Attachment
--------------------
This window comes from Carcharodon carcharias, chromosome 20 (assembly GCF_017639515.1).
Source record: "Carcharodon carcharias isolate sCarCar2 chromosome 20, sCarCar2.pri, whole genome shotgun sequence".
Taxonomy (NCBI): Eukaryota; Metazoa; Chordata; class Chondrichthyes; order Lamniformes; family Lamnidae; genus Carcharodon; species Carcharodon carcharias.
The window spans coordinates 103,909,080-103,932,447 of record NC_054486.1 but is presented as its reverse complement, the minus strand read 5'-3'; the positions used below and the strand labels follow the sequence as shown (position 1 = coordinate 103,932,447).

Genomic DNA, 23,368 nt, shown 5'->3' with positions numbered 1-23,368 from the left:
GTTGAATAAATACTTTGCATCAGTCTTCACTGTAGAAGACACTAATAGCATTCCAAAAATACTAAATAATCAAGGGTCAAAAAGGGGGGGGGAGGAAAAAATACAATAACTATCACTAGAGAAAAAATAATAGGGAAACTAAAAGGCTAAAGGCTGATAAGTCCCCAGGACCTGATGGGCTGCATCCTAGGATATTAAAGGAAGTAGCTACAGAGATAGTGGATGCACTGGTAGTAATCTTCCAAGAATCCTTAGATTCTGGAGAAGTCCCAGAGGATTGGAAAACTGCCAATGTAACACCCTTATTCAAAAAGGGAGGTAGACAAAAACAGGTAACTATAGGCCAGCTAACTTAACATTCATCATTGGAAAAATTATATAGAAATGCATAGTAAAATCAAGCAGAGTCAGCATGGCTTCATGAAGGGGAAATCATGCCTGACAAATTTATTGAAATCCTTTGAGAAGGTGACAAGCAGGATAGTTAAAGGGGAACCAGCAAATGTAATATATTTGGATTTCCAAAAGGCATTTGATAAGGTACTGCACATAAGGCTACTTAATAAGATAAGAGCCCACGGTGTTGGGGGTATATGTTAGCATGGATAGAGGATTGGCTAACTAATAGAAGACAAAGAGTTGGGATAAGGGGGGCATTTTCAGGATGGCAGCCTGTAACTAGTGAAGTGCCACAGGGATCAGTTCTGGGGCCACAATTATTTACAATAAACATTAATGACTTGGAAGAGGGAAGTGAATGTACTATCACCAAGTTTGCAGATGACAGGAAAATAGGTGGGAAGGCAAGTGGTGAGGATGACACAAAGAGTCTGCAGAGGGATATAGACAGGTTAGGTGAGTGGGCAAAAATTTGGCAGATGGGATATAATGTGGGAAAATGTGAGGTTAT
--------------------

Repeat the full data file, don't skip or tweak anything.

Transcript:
This window comes from Carcharodon carcharias, chromosome 20 (assembly GCF_017639515.1).
Source record: "Carcharodon carcharias isolate sCarCar2 chromosome 20, sCarCar2.pri, whole genome shotgun sequence".
Taxonomy (NCBI): Eukaryota; Metazoa; Chordata; class Chondrichthyes; order Lamniformes; family Lamnidae; genus Carcharodon; species Carcharodon carcharias.
The window spans coordinates 103,909,080-103,932,447 of record NC_054486.1 but is presented as its reverse complement, the minus strand read 5'-3'; the positions used below and the strand labels follow the sequence as shown (position 1 = coordinate 103,932,447).

Genomic DNA, 23,368 nt, shown 5'->3' with positions numbered 1-23,368 from the left:
GTTGAATAAATACTTTGCATCAGTCTTCACTGTAGAAGACACTAATAGCATTCCAAAAATACTAAATAATCAAGGGTCAAAAAGGGGGGGGGAGGAAAAAATACAATAACTATCACTAGAGAAAAAATAATAGGGAAACTAAAAGGCTAAAGGCTGATAAGTCCCCAGGACCTGATGGGCTGCATCCTAGGATATTAAAGGAAGTAGCTACAGAGATAGTGGATGCACTGGTAGTAATCTTCCAAGAATCCTTAGATTCTGGAGAAGTCCCAGAGGATTGGAAAACTGCCAATGTAACACCCTTATTCAAAAAGGGAGGTAGACAAAAACAGGTAACTATAGGCCAGCTAACTTAACATTCATCATTGGAAAAATTATATAGAAATGCATAGTAAAATCAAGCAGAGTCAGCATGGCTTCATGAAGGGGAAATCATGCCTGACAAATTTATTGAAATCCTTTGAGAAGGTGACAAGCAGGATAGTTAAAGGGGAACCAGCAAATGTAATATATTTGGATTTCCAAAAGGCATTTGATAAGGTACTGCACATAAGGCTACTTAATAAGATAAGAGCCCACGGTGTTGGGGGTATATGTTAGCATGGATAGAGGATTGGCTAACTAATAGAAGACAAAGAGTTGGGATAAGGGGGGCATTTTCAGGATGGCAGCCTGTAACTAGTGAAGTGCCACAGGGATCAGTTCTGGGGCCACAATTATTTACAATAAACATTAATGACTTGGAAGAGGGAAGTGAATGTACTATCACCAAGTTTGCAGATGACAGGAAAATAGGTGGGAAGGCAAGTGGTGAGGATGACACAAAGAGTCTGCAGAGGGATATAGACAGGTTAGGTGAGTGGGCAAAAATTTGGCAGATGGGATATAATGTGGGAAAATGTGAGGTTAT